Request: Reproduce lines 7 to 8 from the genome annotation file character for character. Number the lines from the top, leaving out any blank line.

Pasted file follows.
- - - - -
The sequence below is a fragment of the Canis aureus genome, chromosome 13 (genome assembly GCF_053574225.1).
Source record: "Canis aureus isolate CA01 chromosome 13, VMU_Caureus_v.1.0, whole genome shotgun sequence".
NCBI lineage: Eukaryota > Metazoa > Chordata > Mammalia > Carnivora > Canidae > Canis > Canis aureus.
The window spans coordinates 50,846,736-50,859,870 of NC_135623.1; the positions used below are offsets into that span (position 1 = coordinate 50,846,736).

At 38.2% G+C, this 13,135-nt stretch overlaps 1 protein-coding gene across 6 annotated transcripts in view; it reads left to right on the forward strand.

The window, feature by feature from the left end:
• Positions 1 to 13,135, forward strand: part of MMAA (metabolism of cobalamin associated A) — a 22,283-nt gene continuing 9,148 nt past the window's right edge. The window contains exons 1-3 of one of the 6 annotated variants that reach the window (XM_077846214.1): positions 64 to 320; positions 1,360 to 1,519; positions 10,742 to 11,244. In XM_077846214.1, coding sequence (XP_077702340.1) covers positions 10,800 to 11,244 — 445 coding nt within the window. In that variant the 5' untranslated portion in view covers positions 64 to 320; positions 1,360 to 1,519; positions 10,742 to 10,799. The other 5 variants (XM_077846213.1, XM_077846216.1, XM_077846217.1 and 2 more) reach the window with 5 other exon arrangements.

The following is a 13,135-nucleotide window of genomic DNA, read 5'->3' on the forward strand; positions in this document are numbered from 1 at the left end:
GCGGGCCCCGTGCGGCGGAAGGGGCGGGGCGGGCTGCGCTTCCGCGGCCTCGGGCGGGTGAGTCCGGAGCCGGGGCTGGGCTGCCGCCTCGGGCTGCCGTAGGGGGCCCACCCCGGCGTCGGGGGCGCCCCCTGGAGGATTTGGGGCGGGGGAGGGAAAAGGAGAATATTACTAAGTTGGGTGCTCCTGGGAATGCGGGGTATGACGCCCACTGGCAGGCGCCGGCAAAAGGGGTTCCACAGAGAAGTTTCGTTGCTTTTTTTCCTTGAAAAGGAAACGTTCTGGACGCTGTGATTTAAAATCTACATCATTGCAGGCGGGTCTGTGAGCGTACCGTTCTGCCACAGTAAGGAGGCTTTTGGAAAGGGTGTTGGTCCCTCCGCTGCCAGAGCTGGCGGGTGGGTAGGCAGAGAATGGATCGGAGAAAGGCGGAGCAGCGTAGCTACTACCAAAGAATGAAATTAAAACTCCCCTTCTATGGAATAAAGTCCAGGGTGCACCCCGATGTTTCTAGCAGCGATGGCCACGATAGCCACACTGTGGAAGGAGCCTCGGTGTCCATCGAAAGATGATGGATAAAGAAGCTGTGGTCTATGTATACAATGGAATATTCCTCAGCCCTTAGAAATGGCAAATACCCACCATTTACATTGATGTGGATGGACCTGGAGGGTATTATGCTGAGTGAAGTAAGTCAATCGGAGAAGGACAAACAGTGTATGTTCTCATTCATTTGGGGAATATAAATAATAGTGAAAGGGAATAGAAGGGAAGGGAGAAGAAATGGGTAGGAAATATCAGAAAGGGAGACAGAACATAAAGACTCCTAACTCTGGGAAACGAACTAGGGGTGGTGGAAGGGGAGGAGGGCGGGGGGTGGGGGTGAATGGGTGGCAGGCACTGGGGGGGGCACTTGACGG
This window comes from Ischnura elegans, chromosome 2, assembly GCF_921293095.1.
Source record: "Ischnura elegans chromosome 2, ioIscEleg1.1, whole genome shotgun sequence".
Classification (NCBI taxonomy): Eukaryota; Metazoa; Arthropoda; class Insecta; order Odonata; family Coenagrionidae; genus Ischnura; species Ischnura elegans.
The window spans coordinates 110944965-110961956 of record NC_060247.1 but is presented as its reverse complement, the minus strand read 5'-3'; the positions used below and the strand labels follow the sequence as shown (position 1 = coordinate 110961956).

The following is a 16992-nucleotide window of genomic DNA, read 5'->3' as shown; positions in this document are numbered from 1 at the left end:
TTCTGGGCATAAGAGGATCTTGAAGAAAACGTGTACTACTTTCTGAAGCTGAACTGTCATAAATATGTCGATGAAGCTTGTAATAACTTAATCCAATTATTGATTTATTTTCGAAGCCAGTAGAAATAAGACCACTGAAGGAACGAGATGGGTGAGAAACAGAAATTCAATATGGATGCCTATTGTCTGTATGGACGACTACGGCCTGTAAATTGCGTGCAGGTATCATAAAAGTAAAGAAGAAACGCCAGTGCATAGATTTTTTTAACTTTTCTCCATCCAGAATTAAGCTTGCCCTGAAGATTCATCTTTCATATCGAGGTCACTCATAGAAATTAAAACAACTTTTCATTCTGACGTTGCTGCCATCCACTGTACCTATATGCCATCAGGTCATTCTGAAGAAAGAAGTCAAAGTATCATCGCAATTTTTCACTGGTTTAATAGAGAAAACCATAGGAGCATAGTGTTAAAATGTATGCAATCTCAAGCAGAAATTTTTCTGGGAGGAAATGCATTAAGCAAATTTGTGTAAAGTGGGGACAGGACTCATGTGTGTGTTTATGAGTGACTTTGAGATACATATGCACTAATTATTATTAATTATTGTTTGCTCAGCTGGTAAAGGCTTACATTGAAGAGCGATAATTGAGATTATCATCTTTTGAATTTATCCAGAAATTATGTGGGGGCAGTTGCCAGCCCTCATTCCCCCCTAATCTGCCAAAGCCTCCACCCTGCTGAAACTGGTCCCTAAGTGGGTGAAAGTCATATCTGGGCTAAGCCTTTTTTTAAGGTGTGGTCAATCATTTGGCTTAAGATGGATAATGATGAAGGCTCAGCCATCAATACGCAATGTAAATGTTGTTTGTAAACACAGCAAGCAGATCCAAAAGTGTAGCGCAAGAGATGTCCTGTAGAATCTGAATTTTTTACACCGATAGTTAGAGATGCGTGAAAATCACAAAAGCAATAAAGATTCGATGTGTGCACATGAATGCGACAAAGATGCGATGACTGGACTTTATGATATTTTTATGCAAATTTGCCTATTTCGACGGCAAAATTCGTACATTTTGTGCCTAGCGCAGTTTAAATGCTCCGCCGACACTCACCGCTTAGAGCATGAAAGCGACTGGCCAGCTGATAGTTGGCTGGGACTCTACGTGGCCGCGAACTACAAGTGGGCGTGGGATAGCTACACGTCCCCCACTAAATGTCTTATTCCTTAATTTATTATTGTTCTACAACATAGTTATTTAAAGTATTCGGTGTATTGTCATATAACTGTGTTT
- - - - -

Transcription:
• Positions 1 to 13,135, forward strand: part of MMAA (metabolism of cobalamin associated A) — a 22,283-nt gene continuing 9,148 nt past the window's right edge. The window contains exons 1-3 of one of the 6 annotated variants that reach the window (XM_077846214.1): positions 64 to 320; positions 1,360 to 1,519; positions 10,742 to 11,244. In XM_077846214.1, coding sequence (XP_077702340.1) covers positions 10,800 to 11,244 — 445 coding nt within the window. In that variant the 5' untranslated portion in view covers positions 64 to 320; positions 1,360 to 1,519; positions 10,742 to 10,799. The other 5 variants (XM_077846213.1, XM_077846216.1, XM_077846217.1 and 2 more) reach the window with 5 other exon arrangements.

The following is a 13,135-nucleotide window of genomic DNA, read 5'->3' on the forward strand; positions in this document are numbered from 1 at the left end: